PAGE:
[Eyebeam Presents] #ArtsTech: Digital Conservation and Archiving

Over the years, we at #ArtsTech have spent a lot of time discussing the benefits of going digital--getting projects, collections and catalogs up online so that they can better connect with audiences, become more accessible and discoverable, and perhaps even better contextualized in cross-institutional educational resources like Google Art Project.

But digital is a temperamental mistress that is susceptible to the rapidly changing whims of technology, making formats and standards obsolete faster than they can become fully integrated. It's time we took a look at what digital means for conservation and archiving. What are we in danger of losing?  Is there a "best practices" approach?  And what are the unique challenges (and potential solutions) faced by conservators and archivists working in the digital space?


**Huge thanks to Ryan Anthony Donaldson and Lindsay Howard for their help in putting together this event.**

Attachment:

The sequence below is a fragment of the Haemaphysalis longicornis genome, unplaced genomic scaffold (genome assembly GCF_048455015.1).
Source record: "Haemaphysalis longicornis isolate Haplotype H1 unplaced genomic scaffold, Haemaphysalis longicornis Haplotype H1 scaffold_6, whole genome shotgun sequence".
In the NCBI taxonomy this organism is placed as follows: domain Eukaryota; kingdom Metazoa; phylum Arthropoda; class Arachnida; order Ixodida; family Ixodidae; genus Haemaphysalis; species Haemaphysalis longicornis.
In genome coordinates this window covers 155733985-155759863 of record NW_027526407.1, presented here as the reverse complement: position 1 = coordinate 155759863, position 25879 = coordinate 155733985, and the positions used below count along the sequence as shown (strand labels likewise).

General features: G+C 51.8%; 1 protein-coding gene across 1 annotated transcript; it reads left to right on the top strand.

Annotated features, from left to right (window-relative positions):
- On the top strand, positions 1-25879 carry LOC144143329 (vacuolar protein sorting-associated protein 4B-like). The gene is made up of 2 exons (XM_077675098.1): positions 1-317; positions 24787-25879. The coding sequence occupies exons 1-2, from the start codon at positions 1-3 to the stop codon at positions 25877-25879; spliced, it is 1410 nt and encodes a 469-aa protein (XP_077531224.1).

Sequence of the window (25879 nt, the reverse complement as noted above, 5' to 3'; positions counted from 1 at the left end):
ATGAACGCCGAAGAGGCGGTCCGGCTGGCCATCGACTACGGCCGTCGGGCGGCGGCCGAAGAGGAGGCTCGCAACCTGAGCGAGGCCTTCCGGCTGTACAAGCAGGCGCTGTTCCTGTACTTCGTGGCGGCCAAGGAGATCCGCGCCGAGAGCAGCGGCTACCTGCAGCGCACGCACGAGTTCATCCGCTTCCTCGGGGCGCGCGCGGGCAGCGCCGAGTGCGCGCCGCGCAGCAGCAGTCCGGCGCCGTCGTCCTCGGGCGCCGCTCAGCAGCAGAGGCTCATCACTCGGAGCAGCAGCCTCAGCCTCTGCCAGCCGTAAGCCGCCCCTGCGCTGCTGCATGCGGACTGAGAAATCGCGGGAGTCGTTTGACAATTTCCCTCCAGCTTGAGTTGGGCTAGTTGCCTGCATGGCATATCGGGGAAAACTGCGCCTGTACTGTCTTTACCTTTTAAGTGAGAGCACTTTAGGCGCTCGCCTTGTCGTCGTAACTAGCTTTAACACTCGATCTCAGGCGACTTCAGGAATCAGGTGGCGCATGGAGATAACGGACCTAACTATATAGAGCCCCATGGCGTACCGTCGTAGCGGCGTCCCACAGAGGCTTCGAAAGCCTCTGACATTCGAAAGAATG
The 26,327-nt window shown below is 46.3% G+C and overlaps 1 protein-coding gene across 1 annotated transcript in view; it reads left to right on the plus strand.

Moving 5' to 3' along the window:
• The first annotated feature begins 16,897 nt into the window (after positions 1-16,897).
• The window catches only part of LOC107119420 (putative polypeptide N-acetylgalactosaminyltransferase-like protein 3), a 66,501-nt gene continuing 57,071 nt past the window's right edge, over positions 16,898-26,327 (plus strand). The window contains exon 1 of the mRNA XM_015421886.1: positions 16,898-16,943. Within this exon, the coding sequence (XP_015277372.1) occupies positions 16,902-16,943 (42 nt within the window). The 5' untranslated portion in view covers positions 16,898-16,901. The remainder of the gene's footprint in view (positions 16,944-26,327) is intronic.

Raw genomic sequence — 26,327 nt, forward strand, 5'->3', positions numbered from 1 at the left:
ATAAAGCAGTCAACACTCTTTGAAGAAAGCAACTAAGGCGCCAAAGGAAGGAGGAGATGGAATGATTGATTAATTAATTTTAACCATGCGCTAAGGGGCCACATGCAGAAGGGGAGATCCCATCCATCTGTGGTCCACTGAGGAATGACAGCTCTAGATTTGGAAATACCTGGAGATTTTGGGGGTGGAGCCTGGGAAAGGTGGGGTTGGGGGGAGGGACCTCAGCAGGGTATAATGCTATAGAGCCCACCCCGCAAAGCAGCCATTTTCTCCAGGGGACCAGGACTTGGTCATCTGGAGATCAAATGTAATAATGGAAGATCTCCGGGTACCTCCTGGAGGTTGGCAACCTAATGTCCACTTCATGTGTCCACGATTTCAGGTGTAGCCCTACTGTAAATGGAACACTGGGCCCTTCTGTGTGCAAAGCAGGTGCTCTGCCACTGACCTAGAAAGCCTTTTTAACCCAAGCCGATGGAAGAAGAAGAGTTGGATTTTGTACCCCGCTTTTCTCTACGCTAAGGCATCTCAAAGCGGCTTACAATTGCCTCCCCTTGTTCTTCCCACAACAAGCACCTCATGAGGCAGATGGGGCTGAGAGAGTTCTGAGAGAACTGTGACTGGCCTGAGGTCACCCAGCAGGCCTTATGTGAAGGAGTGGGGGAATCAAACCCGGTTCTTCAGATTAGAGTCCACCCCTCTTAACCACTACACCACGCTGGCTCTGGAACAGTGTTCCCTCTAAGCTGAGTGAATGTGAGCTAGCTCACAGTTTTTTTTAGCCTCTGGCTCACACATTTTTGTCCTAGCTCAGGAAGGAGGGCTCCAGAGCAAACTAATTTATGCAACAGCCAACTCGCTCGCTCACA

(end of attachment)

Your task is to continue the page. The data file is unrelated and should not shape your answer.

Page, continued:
Schedule:

7:00pm – Doors. Mingling over wine and snacks provided by Tumblr

7:30-8:45pm – Presentations & Moderated Discussion

- 4 speakers will give 10 min presentations each

- presentations will be followed by a round table discussion moderated by Ryan Anthony Donaldson

8:45–10:00pm – Conversation continues over wine

 

Speakers:

Desiree Leary is the Media Art Collection Manager at Electronic Arts Intermix where she manages the master tape collection and special preservation projects. She started her career in 2002 working in video preservation digitizing every Coca-Cola commercial ever made. Since then she has managed various digital collections including StoryCorps' digital born audio archive and the digital photo archive for the retouching studio Box. Desiree holds a BFA in studio art from Alfred University and an MLIS from Rutgers University. Her personal art practice in digital photography is informed by her professional practice in digital information and preservation, and vice versa.